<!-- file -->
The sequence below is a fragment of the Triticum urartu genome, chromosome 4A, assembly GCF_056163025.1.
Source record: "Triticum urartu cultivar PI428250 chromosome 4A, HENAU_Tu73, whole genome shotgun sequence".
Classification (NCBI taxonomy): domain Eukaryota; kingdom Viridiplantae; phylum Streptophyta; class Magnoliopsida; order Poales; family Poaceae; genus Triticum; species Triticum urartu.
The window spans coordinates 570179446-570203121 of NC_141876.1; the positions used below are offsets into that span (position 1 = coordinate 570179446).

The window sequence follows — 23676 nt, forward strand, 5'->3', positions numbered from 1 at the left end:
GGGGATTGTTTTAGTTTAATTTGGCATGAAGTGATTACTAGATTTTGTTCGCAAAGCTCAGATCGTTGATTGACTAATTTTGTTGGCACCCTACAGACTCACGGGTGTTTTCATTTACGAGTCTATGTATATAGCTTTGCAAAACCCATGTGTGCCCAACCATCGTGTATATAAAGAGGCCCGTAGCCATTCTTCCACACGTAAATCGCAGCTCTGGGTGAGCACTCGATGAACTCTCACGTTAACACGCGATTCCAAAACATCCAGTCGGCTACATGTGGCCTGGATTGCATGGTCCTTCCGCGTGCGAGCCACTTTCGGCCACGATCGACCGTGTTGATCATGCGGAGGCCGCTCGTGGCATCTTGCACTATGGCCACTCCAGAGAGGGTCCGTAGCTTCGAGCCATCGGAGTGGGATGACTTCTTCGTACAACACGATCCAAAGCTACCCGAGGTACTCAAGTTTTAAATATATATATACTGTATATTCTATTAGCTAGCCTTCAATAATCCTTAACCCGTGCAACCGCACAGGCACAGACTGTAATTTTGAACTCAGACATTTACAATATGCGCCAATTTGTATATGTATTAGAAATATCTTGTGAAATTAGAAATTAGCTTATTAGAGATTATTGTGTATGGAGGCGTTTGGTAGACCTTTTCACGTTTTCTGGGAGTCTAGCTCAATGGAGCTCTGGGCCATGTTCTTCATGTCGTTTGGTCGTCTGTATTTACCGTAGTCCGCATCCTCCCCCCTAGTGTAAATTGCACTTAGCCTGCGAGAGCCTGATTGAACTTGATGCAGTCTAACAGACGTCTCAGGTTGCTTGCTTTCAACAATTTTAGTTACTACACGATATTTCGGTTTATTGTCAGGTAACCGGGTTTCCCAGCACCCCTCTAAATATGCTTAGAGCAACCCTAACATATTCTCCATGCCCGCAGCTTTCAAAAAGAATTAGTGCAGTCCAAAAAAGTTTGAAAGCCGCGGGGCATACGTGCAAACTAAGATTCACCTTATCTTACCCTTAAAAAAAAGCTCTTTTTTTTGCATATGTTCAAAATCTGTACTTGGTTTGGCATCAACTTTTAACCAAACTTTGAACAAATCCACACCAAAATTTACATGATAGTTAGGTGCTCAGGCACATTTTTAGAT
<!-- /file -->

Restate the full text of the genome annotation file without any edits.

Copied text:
The sequence below is a fragment of the Triticum urartu genome, chromosome 4A, assembly GCF_056163025.1.
Source record: "Triticum urartu cultivar PI428250 chromosome 4A, HENAU_Tu73, whole genome shotgun sequence".
Classification (NCBI taxonomy): domain Eukaryota; kingdom Viridiplantae; phylum Streptophyta; class Magnoliopsida; order Poales; family Poaceae; genus Triticum; species Triticum urartu.
The window spans coordinates 570179446-570203121 of NC_141876.1; the positions used below are offsets into that span (position 1 = coordinate 570179446).

The window sequence follows — 23676 nt, forward strand, 5'->3', positions numbered from 1 at the left end:
GGGGATTGTTTTAGTTTAATTTGGCATGAAGTGATTACTAGATTTTGTTCGCAAAGCTCAGATCGTTGATTGACTAATTTTGTTGGCACCCTACAGACTCACGGGTGTTTTCATTTACGAGTCTATGTATATAGCTTTGCAAAACCCATGTGTGCCCAACCATCGTGTATATAAAGAGGCCCGTAGCCATTCTTCCACACGTAAATCGCAGCTCTGGGTGAGCACTCGATGAACTCTCACGTTAACACGCGATTCCAAAACATCCAGTCGGCTACATGTGGCCTGGATTGCATGGTCCTTCCGCGTGCGAGCCACTTTCGGCCACGATCGACCGTGTTGATCATGCGGAGGCCGCTCGTGGCATCTTGCACTATGGCCACTCCAGAGAGGGTCCGTAGCTTCGAGCCATCGGAGTGGGATGACTTCTTCGTACAACACGATCCAAAGCTACCCGAGGTACTCAAGTTTTAAATATATATATACTGTATATTCTATTAGCTAGCCTTCAATAATCCTTAACCCGTGCAACCGCACAGGCACAGACTGTAATTTTGAACTCAGACATTTACAATATGCGCCAATTTGTATATGTATTAGAAATATCTTGTGAAATTAGAAATTAGCTTATTAGAGATTATTGTGTATGGAGGCGTTTGGTAGACCTTTTCACGTTTTCTGGGAGTCTAGCTCAATGGAGCTCTGGGCCATGTTCTTCATGTCGTTTGGTCGTCTGTATTTACCGTAGTCCGCATCCTCCCCCCTAGTGTAAATTGCACTTAGCCTGCGAGAGCCTGATTGAACTTGATGCAGTCTAACAGACGTCTCAGGTTGCTTGCTTTCAACAATTTTAGTTACTACACGATATTTCGGTTTATTGTCAGGTAACCGGGTTTCCCAGCACCCCTCTAAATATGCTTAGAGCAACCCTAACATATTCTCCATGCCCGCAGCTTTCAAAAAGAATTAGTGCAGTCCAAAAAAGTTTGAAAGCCGCGGGGCATACGTGCAAACTAAGATTCACCTTATCTTACCCTTAAAAAAAAGCTCTTTTTTTTGCATATGTTCAAAATCTGTACTTGGTTTGGCATCAACTTTTAACCAAACTTTGAACAAATCCACACCAAAATTTACATGATAGTTAGGTGCTCAGGCACATTTTTAGAT